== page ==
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Carbon Pricing Drives Innovation

Friday, October 4, 2019

The easiest way to reduce emissions is to avoid producing them in the first place. Because a carbon fee makes it more profitable to avoid carbon emissions, it encourages businesses and individuals to conserve energy, reduce emissions, and develop innovative technology.

The possibilities for innovation are manifold and include efficiency measures; changing habits or processes; making use of waste, residue, and byproducts for energy; and switching to renewable sources. Many of these responses are relatively obvious and easy to implement once incentives are set. But more significantly, there’s an entire category of yet-to-be-imagined solutions. A rising price path for carbon puts companies on notice that there is a market for low-carbon and efficient technologies—and that market isn’t going away. This market certainty is the biggest factor driving businesses to invest scarce research dollars in the hopes of commercializing new technologies while reducing their carbon fees via reduced emissions. In this way, a carbon fee encourages widespread innovation and diffusion of low-carbon and efficiency technologies.

A carbon fee encourages innovation everywhere, all the time. If well-designed, it reaches every person and business in the economy, incentivizing them to find ways to cut emissions. It reaches into homes, offices, factories, and cars—not just power plants. It is a transparent signal and it doesn’t go away: regardless of what steps people have already taken to reduce emissions, they are still incentivized to do more. As such, it is a far more persistent and pervasive innovation signal than any other climate policy.

A carbon fee gives companies the incentive and the flexibility to innovate. Regulations spur innovation up to a point: once a company is in compliance with a regulation, the incentive to do more vanishes. With a carbon fee, a company is continually pushed to avoid emitting carbon because it improves the bottom line. The model also affords companies the flexibility they need to reduce emissions in the way that best suits them. With a carbon fee, companies are rewarded equally—and no one tells them how to do it. They are free to innovate new processes, adapt old ones, substitute inputs, or dream up new solutions. The combination of powerful incentive and maximum flexibility is the ideal context for coming up with the most promising solutions. Companies may go down obvious paths or choose simple workarounds. Or they may come up with something revolutionary.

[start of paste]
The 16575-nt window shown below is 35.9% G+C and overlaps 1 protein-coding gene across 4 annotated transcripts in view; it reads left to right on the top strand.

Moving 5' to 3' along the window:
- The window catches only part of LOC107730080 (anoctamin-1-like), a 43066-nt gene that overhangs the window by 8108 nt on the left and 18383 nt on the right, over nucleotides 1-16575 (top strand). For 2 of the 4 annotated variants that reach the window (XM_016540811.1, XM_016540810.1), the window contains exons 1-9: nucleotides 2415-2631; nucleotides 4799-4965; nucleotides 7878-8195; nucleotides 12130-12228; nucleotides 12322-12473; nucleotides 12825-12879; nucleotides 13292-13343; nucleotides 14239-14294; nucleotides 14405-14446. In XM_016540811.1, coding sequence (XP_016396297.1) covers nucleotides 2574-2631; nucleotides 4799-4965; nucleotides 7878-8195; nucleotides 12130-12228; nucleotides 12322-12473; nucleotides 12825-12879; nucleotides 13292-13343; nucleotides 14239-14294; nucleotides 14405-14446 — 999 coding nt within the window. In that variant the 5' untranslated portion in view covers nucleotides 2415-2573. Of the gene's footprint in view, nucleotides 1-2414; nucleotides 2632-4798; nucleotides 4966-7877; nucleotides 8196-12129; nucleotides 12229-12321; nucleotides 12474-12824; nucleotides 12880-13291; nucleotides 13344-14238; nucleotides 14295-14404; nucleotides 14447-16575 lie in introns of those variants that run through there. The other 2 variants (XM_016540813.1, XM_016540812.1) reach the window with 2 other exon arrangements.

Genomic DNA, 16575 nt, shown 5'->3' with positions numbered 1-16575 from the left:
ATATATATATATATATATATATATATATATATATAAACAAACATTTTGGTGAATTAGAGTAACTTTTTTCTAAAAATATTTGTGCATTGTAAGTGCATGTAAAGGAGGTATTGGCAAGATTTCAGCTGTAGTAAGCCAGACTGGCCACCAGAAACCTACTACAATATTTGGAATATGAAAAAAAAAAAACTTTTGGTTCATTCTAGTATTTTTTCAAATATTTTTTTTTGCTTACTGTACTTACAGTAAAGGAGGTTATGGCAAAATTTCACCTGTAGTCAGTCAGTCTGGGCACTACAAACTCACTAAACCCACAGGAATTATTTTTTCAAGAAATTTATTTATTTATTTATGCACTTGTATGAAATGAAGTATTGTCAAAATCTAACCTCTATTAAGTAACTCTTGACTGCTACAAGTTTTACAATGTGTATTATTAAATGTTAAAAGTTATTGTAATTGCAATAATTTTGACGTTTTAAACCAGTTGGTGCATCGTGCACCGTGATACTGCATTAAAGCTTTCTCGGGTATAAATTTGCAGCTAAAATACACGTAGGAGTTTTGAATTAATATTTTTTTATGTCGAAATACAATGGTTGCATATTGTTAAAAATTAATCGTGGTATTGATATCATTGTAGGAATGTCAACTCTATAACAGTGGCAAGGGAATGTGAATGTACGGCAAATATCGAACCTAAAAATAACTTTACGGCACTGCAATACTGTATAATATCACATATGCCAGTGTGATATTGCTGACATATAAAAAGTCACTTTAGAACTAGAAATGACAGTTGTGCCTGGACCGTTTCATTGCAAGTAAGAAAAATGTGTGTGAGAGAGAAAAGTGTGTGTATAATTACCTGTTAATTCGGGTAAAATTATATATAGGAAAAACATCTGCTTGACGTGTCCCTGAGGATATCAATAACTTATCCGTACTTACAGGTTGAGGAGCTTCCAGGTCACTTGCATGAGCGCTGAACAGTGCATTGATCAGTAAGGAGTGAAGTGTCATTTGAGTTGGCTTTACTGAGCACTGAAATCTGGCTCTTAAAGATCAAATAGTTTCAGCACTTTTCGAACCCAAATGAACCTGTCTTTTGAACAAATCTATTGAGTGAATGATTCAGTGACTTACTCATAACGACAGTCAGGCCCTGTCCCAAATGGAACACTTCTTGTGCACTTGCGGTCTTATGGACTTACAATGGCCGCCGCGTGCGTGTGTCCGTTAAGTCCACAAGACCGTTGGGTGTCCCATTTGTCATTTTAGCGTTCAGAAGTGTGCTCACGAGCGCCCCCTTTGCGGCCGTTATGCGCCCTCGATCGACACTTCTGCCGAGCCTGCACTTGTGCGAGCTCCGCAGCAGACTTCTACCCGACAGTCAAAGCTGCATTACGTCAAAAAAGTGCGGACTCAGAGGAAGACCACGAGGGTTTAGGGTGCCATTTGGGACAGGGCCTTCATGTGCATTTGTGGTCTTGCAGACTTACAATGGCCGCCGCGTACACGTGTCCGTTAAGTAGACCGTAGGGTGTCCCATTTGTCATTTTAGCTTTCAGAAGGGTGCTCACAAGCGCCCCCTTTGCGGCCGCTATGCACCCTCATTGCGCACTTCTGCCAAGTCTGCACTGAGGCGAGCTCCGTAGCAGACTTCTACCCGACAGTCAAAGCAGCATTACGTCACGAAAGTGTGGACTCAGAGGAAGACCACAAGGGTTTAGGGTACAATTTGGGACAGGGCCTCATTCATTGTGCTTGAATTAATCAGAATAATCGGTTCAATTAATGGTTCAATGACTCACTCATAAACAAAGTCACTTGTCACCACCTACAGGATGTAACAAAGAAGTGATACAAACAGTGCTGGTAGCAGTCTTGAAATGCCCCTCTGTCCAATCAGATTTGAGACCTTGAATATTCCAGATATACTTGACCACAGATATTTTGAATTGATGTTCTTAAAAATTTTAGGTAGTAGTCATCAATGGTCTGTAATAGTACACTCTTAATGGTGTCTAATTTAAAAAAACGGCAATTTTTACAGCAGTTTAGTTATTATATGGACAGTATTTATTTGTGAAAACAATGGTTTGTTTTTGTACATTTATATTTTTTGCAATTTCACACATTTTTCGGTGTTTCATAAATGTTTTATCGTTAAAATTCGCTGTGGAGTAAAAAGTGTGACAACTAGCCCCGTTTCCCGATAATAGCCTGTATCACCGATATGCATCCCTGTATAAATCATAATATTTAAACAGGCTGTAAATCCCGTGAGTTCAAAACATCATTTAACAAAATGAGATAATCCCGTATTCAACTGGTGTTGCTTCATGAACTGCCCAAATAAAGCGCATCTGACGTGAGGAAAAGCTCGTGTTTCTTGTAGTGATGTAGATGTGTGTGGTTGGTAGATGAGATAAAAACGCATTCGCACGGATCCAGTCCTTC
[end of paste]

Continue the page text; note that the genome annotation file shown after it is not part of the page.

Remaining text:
Innovation also lowers the cost of reducing emissions. In a competitive economy, companies are under intense pressure to reduce costs and improve quality. Faced with a national carbon fee, companies will be heavily incentivized to find the cheapest ways to avoid generating carbon emissions. A national fee will encourage many forms of innovation, including breakthroughs in clean technologies. In the context of steadily rising carbon prices, low-carbon technologies will scale quickly, bringing down the cost. This will ensure they are widely adopted, which will lower the overall cost of reducing emissions across the economy.

A carbon fee embraces the inherent volatility of energy transition. The path to a global energy transition is highly uncertain. It’s impossible to know what discovery or next big idea will move the economy in a low-carbon direction. The best policies for accelerating the transition to a low-carbon future should be flexible and embrace uncertainty. A carbon fee is the most neutral policy because it rewards everyone in the economy equally for conserving one unit of CO2 emissions. It starts a race to develop low-carbon technologies without giving any particular technology a head start. As a result, the sky is the limit for finding solutions to reduce emissions.

Subsidies lead to inferior solutions. Producer subsidies benefit certain known technologies and then shield them from the market’s winnowing forces. The problem with that approach is that competition tends to improve ideas, so picking technology “winners” risks locking out solutions that may be more cost- or carbon-efficient. Subsidies also rely on a poor framework for innovation. Unlike subsidies, which are designed by bureaucrats in Washington, D.C., a carbon fee leaves it to American innovators—from retirees tinkering in their garages to scientists in labs—to dream up new energy sources or find ways to get rid of a ton of carbon from an industrial process. And with subsidies, the risk of the investment is shouldered by taxpayers rather than the private sector.

A carbon fee is a sustainable innovation policy. Weaning the global economy from fossil fuels is a mammoth project that will require large-scale infrastructure substitution and technology innovations across every sector of the economy. The level of government support needed to spur such innovation through subsidies or federal R&D investment is too large to fathom and likely wouldn’t be politically sustainable over time. Without a carbon fee, any technologies developed or commercialized with federal support would be constantly vulnerable to competition from cheap fossil fuels, creating the need for yet more support. A far more sustainable solution is to incentivize millions of households and businesses to avoid a steadily rising carbon fee. Rather than burdening taxpayers, the carbon fee model creates large-scale demand for carbon-efficient goods and taps the vast resources of the private sector to meet that demand.